20 June 2017

The stock-taking

Preamble:  As I may have noted erewhile in this blog, Gentle Reader, although the broad desire “to write a symphony” had slept in my back room for quite some time (perhaps for nearly as long as I have pursued composition seriously), and periodically arose from its slumber in apparent readiness to demand its breakfast, only to collapse back on its cot in a by-no-means-uneasy rest ... it was only in October of last year that I felt thoroughly motivated to embrace the task. It was not, let us charitably suppose, laziness which ‘prevented’ realization of the endeavor; but that the composer waited upon the right time. In support of that flattering interpretation, we point to the reasonable despatch wherewith the score reached completion.

Now:  White Nights has arguably been stalled at the scene in the theatre. Nastenka relates her story to the Dreamer (we may say he’s a Dreamer, but he’s not the only one), and a central event in her narrative is the evening when she and her Granny are taken to see Il barbiere di Seviglia. It is an obvious bit of business to make use of Rossini for this scene, to be sure;  and from the outset, in the first sketches for the piece, I intended an extended splice of the overtures to Il barbiere di Seviglia and La gazza ladra. Here is where my preamble appears relevant.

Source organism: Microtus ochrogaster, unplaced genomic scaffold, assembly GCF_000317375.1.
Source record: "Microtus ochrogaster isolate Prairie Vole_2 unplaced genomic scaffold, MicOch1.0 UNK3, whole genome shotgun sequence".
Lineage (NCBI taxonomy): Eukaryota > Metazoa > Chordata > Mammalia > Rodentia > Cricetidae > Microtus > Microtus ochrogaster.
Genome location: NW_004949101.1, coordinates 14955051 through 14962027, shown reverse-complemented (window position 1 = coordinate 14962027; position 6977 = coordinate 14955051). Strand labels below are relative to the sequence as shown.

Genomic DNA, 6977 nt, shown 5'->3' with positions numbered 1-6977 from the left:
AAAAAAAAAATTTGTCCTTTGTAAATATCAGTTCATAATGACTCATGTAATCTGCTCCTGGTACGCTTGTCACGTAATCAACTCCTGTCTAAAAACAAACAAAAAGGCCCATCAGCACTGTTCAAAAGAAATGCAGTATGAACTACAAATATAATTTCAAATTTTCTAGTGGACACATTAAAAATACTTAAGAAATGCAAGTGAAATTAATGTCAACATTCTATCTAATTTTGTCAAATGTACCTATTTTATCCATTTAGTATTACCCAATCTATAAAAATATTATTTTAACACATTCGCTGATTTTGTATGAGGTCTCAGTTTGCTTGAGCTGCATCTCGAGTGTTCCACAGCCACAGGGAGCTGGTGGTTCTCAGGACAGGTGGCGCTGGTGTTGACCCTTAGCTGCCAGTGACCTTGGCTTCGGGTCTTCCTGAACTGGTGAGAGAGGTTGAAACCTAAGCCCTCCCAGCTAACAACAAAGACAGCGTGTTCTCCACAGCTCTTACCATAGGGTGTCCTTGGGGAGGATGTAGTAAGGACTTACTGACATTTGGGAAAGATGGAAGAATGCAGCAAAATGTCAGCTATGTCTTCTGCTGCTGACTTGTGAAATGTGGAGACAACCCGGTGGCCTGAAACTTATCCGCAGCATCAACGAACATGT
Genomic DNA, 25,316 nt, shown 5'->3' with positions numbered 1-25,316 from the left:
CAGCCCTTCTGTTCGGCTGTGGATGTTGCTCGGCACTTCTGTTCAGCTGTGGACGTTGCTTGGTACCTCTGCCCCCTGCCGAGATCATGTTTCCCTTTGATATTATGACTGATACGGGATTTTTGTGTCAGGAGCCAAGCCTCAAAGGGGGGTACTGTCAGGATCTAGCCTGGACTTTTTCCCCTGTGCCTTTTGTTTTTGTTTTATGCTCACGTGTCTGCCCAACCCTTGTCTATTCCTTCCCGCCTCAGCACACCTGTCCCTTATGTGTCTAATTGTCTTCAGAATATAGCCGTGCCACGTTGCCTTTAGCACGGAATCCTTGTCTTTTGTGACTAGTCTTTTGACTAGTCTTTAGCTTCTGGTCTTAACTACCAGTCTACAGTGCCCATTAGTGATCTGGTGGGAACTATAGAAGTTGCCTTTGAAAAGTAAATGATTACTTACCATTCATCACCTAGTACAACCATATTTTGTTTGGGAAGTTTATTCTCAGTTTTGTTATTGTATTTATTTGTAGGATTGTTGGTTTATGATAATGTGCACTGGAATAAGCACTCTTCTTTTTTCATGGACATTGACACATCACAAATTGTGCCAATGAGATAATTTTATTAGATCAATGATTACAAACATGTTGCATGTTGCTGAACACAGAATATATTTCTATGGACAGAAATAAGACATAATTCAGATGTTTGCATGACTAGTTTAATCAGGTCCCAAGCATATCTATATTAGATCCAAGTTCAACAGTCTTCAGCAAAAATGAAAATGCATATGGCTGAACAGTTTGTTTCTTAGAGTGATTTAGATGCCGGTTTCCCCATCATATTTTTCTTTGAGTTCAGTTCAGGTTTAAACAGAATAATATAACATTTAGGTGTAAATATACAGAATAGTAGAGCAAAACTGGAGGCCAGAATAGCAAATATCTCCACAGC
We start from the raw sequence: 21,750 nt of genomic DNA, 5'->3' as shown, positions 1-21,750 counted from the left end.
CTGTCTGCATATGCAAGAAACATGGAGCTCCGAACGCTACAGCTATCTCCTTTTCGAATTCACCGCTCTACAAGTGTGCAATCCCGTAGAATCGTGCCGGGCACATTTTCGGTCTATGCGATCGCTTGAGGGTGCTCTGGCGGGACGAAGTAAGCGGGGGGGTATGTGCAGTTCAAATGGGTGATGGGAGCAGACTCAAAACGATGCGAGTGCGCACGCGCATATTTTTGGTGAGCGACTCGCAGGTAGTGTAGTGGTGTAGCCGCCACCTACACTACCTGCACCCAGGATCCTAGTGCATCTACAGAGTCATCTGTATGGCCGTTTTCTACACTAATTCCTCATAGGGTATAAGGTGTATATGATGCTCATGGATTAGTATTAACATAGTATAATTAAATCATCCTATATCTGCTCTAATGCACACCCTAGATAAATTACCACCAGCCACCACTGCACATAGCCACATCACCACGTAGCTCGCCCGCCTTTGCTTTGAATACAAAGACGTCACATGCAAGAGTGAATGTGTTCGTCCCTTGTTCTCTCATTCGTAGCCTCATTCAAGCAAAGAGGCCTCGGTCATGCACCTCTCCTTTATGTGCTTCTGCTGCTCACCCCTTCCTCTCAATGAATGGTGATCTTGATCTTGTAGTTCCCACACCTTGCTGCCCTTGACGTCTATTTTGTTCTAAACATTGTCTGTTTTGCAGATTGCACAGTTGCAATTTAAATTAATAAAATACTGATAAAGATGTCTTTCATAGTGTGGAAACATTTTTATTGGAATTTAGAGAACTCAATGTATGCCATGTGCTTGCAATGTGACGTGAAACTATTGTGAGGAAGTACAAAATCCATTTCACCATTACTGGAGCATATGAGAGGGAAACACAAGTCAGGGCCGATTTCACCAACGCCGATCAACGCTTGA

Because the idea is obvious enough, it needs to be done well, done right.  And, well, I do feel ready.  I’ve found all my materials, and my composition desk is cleared.

So, let’s see ....

{ Later in the day }

While in my present, ‘reimmersion’ stage, I feel right away (or, nearly right away) that I want to discard the first draught outline for the scene, and craft a fresh outline. I believe this may be a sign that I am genuinely ready for the task, that I want a better outline/plan, and that I feel no lazy obligation to take the preexisting outline as at all ... “canonic.”  The composer’s feeling is, a refreshed engagement with the source material.

The signs are good.

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